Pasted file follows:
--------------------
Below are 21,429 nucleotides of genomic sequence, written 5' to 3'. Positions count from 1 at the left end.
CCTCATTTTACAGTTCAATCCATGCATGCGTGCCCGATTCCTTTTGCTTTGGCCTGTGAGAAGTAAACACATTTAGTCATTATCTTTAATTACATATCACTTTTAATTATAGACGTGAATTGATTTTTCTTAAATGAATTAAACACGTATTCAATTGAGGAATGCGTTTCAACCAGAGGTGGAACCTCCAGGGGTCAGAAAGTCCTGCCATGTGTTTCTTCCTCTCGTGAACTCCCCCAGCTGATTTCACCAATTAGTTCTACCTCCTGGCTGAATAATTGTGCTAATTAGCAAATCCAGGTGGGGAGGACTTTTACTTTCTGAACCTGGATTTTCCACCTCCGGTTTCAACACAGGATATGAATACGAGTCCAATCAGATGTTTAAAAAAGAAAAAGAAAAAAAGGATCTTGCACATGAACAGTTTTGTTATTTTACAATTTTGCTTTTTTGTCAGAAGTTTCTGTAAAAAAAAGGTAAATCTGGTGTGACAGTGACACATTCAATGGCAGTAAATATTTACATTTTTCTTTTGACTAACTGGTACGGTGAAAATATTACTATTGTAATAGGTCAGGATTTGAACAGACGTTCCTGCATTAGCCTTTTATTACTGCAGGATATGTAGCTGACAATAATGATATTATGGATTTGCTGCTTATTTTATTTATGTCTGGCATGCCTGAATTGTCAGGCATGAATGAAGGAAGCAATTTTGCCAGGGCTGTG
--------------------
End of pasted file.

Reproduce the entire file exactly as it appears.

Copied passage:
Below are 21,429 nucleotides of genomic sequence, written 5' to 3'. Positions count from 1 at the left end.
CCTCATTTTACAGTTCAATCCATGCATGCGTGCCCGATTCCTTTTGCTTTGGCCTGTGAGAAGTAAACACATTTAGTCATTATCTTTAATTACATATCACTTTTAATTATAGACGTGAATTGATTTTTCTTAAATGAATTAAACACGTATTCAATTGAGGAATGCGTTTCAACCAGAGGTGGAACCTCCAGGGGTCAGAAAGTCCTGCCATGTGTTTCTTCCTCTCGTGAACTCCCCCAGCTGATTTCACCAATTAGTTCTACCTCCTGGCTGAATAATTGTGCTAATTAGCAAATCCAGGTGGGGAGGACTTTTACTTTCTGAACCTGGATTTTCCACCTCCGGTTTCAACACAGGATATGAATACGAGTCCAATCAGATGTTTAAAAAAGAAAAAGAAAAAAAGGATCTTGCACATGAACAGTTTTGTTATTTTACAATTTTGCTTTTTTGTCAGAAGTTTCTGTAAAAAAAAGGTAAATCTGGTGTGACAGTGACACATTCAATGGCAGTAAATATTTACATTTTTCTTTTGACTAACTGGTACGGTGAAAATATTACTATTGTAATAGGTCAGGATTTGAACAGACGTTCCTGCATTAGCCTTTTATTACTGCAGGATATGTAGCTGACAATAATGATATTATGGATTTGCTGCTTATTTTATTTATGTCTGGCATGCCTGAATTGTCAGGCATGAATGAAGGAAGCAATTTTGCCAGGGCTGTG